When the discussion turns to which record deserves the title of the most authentic British rock’n’roll disc ever made, one of the prime contenders is a 1960 classic sung by a north Londoner whose real name was Frederick Heath.
Except that, by then, the frontman born in Willesden on December 23, 1935 had become Johnny Kidd, and gathered the crack British musicians who backed him as the Pirates. The group included session drummer supreme Clem Cattini along with Joe Moretti on the memorable lead guitar, Alan Caddy on second guitar, and Brian Gregg on bass. The song, of course, was the truly timeless “Shakin’ All Over.”
The group had had two lesser chart entries, including one earlier in 1960 with “You Got What It Takes,” their cover of Marv Johnson’s US pop and R&B hit of the year before. But “Shakin’ All Over,” recorded at EMI Recording Studios (later Abbey Road) and first intended as a B-side, was a truly British take on the rock’n’roll phenomenon, original and exciting rather than merely second-hand and imitative. It topped the UK chart in August 1960.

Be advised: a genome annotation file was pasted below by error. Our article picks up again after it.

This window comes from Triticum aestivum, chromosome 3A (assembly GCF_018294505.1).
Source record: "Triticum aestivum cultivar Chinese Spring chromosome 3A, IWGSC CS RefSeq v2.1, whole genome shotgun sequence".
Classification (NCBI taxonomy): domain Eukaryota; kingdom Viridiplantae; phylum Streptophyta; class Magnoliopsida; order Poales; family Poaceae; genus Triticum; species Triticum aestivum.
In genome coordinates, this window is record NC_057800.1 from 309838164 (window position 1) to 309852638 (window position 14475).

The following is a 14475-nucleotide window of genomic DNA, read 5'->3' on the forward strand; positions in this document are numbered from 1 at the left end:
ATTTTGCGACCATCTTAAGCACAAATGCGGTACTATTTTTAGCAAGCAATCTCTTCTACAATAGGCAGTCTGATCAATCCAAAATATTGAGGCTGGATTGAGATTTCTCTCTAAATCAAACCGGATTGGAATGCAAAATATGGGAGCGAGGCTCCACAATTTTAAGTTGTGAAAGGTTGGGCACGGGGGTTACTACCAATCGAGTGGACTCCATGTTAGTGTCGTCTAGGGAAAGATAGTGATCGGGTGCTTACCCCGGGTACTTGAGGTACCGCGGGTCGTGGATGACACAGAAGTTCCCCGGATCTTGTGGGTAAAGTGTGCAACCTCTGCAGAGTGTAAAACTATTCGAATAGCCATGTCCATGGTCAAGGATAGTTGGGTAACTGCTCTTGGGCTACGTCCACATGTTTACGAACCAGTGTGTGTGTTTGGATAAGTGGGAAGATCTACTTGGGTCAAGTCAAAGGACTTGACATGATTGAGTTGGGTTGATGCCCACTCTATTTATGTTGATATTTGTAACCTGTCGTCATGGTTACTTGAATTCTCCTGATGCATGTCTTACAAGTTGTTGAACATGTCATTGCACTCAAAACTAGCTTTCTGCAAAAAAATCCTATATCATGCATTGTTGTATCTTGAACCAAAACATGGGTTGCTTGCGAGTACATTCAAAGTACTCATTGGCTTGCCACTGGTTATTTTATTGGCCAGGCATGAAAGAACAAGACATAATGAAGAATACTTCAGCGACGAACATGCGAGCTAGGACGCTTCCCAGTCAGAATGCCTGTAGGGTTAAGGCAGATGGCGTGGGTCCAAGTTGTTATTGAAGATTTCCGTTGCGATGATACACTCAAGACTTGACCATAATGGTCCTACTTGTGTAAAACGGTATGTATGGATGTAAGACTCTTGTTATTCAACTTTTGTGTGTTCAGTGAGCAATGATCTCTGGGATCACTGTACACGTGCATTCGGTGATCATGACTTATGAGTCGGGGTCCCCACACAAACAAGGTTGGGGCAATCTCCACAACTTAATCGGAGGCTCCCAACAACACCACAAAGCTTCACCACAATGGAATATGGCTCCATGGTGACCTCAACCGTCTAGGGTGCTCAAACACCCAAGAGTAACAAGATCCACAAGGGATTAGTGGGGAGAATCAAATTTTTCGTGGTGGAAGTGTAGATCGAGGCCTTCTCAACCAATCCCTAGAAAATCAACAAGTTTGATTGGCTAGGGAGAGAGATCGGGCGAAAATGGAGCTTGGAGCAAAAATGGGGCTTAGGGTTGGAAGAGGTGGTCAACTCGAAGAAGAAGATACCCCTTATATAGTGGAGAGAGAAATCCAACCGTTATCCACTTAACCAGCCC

Kidd and the Pirates’ reputation was further enhanced by their dynamic live show, and the influential stage presence of their cutlass-wielding, eyepatch-wearing frontman. “When I come out of the stage door,” Kidd later told Record Mirror, “I look completely different without the patch – nobody recognizes me. There are sometimes five hundred kids there, and I pass without a murmur!”
Surviving into the Beatle era
The group’s six further UK chart singles never matched the achievements of their No.1, but they remained a force to be reckoned with even after the arrival of The Beatles. A new line-up was established featuring Mick Green, who forged a deserved name as one of the UK’s finest rock guitarists. In 1963, they scored their next-biggest hit with a song clearly influenced by the Merseybeat sound, “I’ll Never Get Over You.”
Another new line-up, featuring future Deep Purple Mk I bassist Nick Simper, was emerging just at the fateful point on October 7, 1966 when Kidd was killed in a car accident, at the age of just 30. Later reunions of the Pirates helped to keep his memory alive, as did the fact that practically every beat group worth their salt had “Shakin’ All Over” in their repertoire, from the Searchers to the Surfaris and from The Who to Humble Pie.
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